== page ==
Ice melting fast in southern Andes

Glaciers in the Southern Patagonia Ice Field, in the Chilean and Argentine Andes, are disappearing at much faster rates than scientists had anticipated, the Santiago Times reported. The ice sheets are melting in larger proportions and in much higher alpine zones than in any other part of the world, including the Himalayas and Alaska, say scientists from the United States and Chile.


A preliminary analysis of data from an October 2008 expedition to the ice field – by a team of scientists from the US space agency NASA and Chile’s Centre of Scientific Studies (CECS) — sheds light on the alarming speed at which the glaciers are vanishing. After Antarctica and Greenland, the Southern Patagonia field ranks third in the concentration of continental ice.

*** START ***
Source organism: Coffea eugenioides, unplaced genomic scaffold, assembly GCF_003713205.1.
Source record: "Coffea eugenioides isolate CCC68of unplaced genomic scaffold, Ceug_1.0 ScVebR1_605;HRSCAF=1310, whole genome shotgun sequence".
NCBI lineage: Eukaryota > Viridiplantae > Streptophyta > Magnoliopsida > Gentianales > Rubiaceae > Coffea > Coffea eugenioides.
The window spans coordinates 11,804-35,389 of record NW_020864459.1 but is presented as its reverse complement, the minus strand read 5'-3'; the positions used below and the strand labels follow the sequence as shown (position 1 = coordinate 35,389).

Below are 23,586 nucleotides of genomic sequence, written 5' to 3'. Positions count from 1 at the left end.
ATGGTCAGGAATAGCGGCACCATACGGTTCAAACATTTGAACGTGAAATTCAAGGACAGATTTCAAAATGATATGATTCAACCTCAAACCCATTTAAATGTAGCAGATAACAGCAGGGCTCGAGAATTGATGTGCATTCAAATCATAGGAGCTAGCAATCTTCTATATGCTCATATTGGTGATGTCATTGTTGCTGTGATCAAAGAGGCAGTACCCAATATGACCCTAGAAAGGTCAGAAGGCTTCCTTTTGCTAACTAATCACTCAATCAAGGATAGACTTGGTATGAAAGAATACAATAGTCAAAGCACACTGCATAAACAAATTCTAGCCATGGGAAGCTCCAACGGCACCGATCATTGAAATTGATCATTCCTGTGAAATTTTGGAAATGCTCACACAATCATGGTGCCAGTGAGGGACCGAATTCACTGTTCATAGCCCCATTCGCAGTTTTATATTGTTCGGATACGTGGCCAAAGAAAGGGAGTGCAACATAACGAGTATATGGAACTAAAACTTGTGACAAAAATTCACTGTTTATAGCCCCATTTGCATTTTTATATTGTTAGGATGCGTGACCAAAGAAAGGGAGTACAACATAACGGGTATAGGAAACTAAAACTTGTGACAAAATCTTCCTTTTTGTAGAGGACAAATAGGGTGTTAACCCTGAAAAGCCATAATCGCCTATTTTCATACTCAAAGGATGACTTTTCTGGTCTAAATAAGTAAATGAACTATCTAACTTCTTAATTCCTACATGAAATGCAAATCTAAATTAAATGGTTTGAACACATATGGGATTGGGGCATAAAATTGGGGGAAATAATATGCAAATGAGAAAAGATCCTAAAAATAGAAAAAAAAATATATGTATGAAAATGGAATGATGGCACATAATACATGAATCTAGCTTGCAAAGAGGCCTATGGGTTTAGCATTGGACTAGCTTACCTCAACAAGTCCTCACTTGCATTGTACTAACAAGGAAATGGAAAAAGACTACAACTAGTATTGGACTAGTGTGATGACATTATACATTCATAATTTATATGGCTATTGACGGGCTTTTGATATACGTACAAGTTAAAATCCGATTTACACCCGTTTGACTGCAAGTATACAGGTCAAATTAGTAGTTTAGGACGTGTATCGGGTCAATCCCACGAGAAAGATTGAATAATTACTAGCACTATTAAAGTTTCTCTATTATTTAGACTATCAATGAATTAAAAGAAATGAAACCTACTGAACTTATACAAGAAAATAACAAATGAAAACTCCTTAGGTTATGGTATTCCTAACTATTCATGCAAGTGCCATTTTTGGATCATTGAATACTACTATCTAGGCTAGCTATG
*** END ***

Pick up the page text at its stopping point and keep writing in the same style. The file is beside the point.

“The loss of ice mass in the higher zones is the really new phenomenon,” said Gino Casassa, a CECS glaciologist. “At least this is what we are seeing with the preliminary results which we have just received.”


Until recently, it was believed that glacial loss occurred from lower areas, and that snowfall on the higher sections of glaciers would compensate for loss of ice at lower altitudes. “One hypothesis we put forward was that there could be a positive balance of ice in the high zones because of higher rates of snowfall in these areas,” Casassa said.


But with ice thinning in both high and low regions, loss of glacial mass in Patagonia is likely to be much greater than had been calculated. The new findings contradict some former studies.


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